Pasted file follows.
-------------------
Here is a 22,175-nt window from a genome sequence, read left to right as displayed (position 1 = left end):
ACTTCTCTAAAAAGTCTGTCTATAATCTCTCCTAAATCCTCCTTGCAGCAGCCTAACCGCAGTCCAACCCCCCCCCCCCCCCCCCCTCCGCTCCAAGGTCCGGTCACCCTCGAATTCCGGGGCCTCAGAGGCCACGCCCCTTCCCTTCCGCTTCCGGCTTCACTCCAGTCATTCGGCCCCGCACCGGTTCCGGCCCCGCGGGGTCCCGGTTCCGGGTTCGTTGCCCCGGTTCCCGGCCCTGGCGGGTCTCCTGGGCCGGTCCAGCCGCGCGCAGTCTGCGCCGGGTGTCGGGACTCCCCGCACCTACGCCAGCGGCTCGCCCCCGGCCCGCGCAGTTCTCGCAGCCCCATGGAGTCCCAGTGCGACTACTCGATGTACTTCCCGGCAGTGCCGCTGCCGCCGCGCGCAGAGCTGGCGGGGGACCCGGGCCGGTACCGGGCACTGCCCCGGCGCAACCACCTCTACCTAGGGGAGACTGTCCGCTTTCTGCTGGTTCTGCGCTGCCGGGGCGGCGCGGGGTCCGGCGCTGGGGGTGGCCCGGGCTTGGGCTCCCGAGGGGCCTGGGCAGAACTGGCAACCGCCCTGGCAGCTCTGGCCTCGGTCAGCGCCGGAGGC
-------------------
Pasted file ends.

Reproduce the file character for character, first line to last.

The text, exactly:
Here is a 22,175-nt window from a genome sequence, read left to right as displayed (position 1 = left end):
ACTTCTCTAAAAAGTCTGTCTATAATCTCTCCTAAATCCTCCTTGCAGCAGCCTAACCGCAGTCCAACCCCCCCCCCCCCCCCCCCTCCGCTCCAAGGTCCGGTCACCCTCGAATTCCGGGGCCTCAGAGGCCACGCCCCTTCCCTTCCGCTTCCGGCTTCACTCCAGTCATTCGGCCCCGCACCGGTTCCGGCCCCGCGGGGTCCCGGTTCCGGGTTCGTTGCCCCGGTTCCCGGCCCTGGCGGGTCTCCTGGGCCGGTCCAGCCGCGCGCAGTCTGCGCCGGGTGTCGGGACTCCCCGCACCTACGCCAGCGGCTCGCCCCCGGCCCGCGCAGTTCTCGCAGCCCCATGGAGTCCCAGTGCGACTACTCGATGTACTTCCCGGCAGTGCCGCTGCCGCCGCGCGCAGAGCTGGCGGGGGACCCGGGCCGGTACCGGGCACTGCCCCGGCGCAACCACCTCTACCTAGGGGAGACTGTCCGCTTTCTGCTGGTTCTGCGCTGCCGGGGCGGCGCGGGGTCCGGCGCTGGGGGTGGCCCGGGCTTGGGCTCCCGAGGGGCCTGGGCAGAACTGGCAACCGCCCTGGCAGCTCTGGCCTCGGTCAGCGCCGGAGGC